Authorities tighten security after the grandfather of a revered Tibetan Buddhist figure sets himself on fire in protest against Chinese rule.
A Tibetan man set himself on fire in protest against Chinese rule and died Saturday in a Tibetan populated area in Gansu province, in the same county where another man self-immolated last week, according to local residents.
Tamdin Dorjee, 54, the grandfather of a revered Tibetan Buddhist figure, self-immolated on the grounds of the Tsoe monastery in Tsoe (in Chinese, Hezuo) county, the administrative center of the Kanlho (Gannan) prefecture in southern Gansu.
“He did it a little after 1:00 p.m. local time on October 13, and died,” a Tsoe resident told RFA’s Tibetan service.
Security forces moved into the area as monks took his body to his home village, another resident said.
“The monks of Tsoe monastery and Tibetans who reached the site of the self-immolation took the body of Tamdin Dorjee to his home village.”
“At the same time, large numbers of police both in uniform and in plainclothes flooded the area,” the source said.
“The Chinese police also arrived at the home village of Tamdin Dorjee. They had already put restrictions on phones and other lines of communication.”
Photos of the scene obtained by RFA showed security forces on the grounds of the monastery and dozens of monks and bystanders gathering around Tamdin Dorjee’s burned body to say prayers.
Tamdin Dorjee, who left behind a wife and three grown children, was the grandfather of the 7th Gungthang Rinpoche, one of the most important religious leaders in the region.
His burning protest is the second self-immolation death in Tsoe county in a week, following Sangay Gyatso who set himself on fire on Oct. 6 at the Dolkar monastery 10 kilometers (6 miles) outside the Tsoe town center.
After Sangay Gyatso’s self-immolation, authorities severed communications and interrogated monks at the Dolkar monastery, sources said this week.
Tamdin Dorjee brings to 55 the total number of self-immolations challenging Chinese rule since the wave of fiery protests began in February 2009.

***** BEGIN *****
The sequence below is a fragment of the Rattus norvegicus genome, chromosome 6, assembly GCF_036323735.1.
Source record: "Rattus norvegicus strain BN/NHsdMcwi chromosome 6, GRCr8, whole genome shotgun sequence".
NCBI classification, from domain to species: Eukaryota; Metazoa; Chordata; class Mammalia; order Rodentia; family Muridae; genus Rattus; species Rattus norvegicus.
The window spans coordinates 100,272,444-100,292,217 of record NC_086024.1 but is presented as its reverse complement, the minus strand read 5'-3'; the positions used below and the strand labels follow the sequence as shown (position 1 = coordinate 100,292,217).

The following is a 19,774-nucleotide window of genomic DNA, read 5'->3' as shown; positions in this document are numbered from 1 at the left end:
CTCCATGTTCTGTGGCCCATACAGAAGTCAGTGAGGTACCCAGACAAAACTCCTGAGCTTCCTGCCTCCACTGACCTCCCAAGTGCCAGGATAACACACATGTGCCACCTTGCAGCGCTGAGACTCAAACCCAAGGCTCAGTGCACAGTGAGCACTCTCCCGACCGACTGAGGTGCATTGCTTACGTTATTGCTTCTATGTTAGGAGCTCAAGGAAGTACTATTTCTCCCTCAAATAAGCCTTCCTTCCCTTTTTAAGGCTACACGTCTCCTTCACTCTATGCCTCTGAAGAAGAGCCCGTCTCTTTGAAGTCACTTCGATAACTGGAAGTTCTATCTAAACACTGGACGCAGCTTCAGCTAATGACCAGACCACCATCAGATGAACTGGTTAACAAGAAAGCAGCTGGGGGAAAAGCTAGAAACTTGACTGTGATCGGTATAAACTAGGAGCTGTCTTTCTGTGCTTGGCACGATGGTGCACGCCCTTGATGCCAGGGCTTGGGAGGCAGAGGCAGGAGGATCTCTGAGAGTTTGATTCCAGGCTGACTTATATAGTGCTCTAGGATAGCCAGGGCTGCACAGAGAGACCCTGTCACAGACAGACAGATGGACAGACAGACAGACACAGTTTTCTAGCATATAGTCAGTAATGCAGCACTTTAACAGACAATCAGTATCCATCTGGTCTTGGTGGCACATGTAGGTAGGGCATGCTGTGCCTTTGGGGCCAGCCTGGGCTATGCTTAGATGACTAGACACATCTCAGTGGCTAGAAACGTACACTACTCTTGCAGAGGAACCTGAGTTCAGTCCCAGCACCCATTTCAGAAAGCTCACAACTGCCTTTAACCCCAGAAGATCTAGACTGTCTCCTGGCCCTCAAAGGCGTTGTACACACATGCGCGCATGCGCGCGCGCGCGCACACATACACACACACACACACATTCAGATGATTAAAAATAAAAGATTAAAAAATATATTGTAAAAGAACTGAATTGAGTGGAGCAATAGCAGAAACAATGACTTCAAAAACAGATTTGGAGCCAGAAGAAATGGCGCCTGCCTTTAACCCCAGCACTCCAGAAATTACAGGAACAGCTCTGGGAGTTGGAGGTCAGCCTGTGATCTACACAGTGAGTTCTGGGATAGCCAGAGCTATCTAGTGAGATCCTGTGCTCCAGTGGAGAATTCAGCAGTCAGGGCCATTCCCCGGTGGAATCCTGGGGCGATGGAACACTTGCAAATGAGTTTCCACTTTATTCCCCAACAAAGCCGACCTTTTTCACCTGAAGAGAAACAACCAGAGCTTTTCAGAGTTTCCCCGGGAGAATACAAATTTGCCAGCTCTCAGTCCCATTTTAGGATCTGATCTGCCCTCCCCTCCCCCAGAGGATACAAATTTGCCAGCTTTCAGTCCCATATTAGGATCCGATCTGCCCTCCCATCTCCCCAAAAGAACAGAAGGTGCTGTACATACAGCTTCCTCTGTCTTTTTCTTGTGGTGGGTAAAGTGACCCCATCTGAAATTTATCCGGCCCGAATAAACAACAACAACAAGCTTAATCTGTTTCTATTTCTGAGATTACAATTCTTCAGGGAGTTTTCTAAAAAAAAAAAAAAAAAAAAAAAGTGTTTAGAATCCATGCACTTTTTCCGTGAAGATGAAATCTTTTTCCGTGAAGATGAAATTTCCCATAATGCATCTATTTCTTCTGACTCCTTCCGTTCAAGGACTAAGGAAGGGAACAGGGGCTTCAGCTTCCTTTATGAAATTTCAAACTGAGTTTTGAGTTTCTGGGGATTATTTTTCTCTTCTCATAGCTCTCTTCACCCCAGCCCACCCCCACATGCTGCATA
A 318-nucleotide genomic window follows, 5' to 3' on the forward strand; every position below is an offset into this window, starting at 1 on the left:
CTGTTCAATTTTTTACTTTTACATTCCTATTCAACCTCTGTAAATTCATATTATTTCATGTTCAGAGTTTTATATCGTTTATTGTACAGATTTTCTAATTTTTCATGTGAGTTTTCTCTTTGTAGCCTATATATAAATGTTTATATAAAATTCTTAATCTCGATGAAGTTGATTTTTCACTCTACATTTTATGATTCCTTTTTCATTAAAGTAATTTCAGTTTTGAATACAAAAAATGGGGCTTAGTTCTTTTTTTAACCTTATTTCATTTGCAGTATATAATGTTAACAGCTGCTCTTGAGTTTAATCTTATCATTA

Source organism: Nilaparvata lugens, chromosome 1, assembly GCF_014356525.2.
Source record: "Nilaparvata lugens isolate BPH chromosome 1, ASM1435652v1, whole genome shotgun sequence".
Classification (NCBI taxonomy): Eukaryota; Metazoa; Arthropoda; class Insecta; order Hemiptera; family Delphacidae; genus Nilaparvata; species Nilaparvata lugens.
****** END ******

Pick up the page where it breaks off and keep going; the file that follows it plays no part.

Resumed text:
Most of the burning protests have occurred in Tibetan-populated areas of the Chinese provinces of Sichuan, Qinghai, and Gansu.
The location of his protest on the monastery grounds was the same site where a 26-year-old mother of two, Dolkar Tso, died after setting herself on fire in August.
“Tamdin Dorjee self immolated at the same site of the last incident of self-immolation near a stupa in the compound of Tsoe monastery,” the same source said.
The Tsoe monastery is an important one for Tibetan Buddhists and monks from the monastery were among participants in large-scale protests in the area against Chinese rule in 2008.
The 55th self-immolation came despite an appeal by more than 400 Tibetan exiles from 26 countries to end the burning protests.
The exiles had met in the Indian hill-town of Dharamsala, where Tibetan spiritual leader the Dalai Lama lives in exile, and expressed “grave concern” over the burnings and urged Tibetans living under Chinese rule not to take “drastic actions.”
“Tibet is a thinly populated country, and in the present situation losing even one life is a great loss for the Tibetan people,” said one of 31 recommendations and resolutions adopted by the delegates to the four-day gathering, the largest meeting of its kind in four years.
“Please preserve your lives in the future,” it said.
Similar expressions of concern from exile figures and from the Dalai Lama himself over the burnings have gone largely unheeded in the past.